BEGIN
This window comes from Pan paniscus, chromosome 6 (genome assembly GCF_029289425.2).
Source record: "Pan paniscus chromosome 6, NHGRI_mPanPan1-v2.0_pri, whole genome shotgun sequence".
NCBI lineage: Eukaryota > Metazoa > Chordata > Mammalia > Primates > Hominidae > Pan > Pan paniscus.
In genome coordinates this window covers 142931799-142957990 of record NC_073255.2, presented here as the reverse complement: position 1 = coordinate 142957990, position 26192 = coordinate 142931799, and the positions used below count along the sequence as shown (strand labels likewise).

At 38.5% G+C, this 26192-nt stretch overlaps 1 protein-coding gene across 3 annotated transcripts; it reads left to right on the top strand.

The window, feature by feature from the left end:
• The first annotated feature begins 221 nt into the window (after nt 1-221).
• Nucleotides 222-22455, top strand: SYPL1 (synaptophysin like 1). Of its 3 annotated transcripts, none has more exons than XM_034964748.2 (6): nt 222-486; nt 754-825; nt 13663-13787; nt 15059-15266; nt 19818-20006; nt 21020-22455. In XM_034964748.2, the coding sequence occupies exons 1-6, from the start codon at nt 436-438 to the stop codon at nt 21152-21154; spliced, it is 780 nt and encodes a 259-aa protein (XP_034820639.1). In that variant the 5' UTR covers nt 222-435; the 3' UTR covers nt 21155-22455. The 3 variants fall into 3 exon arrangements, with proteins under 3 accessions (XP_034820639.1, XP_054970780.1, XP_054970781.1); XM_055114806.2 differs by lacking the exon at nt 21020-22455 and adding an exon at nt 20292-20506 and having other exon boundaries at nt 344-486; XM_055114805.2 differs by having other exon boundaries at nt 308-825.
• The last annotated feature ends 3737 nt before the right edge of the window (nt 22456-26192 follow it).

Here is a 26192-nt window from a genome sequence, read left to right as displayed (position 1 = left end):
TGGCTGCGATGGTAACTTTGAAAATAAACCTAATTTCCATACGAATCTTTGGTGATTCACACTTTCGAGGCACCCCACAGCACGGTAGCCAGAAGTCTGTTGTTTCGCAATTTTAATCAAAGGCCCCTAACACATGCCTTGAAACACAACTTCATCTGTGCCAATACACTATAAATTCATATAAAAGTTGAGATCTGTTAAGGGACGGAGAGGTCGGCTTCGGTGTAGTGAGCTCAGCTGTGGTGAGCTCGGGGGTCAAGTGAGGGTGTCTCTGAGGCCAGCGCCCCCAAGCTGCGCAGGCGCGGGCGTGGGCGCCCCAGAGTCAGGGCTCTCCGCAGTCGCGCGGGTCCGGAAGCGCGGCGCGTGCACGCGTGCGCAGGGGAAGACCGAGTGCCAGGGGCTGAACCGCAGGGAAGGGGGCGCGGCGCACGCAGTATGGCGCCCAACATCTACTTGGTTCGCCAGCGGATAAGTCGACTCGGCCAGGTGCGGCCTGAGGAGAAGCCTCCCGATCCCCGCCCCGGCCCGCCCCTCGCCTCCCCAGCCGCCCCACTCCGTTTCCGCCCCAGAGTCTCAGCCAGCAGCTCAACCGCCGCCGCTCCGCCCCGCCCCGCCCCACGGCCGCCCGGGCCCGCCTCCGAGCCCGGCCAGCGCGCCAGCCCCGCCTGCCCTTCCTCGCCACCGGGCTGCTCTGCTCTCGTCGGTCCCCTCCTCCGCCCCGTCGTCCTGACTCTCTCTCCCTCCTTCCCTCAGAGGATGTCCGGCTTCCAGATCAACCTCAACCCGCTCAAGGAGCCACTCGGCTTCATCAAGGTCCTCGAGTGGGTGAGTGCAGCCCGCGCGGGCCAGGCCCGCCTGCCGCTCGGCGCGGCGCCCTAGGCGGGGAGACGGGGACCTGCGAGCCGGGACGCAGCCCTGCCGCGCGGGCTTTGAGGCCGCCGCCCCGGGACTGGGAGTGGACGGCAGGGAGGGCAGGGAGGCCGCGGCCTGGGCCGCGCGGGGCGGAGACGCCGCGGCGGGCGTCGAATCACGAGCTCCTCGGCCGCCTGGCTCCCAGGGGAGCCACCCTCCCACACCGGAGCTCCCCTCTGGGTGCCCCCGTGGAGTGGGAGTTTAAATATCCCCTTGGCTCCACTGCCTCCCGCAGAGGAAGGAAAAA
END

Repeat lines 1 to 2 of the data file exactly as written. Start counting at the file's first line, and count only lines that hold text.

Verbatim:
This window comes from Pan paniscus, chromosome 6 (genome assembly GCF_029289425.2).
Source record: "Pan paniscus chromosome 6, NHGRI_mPanPan1-v2.0_pri, whole genome shotgun sequence".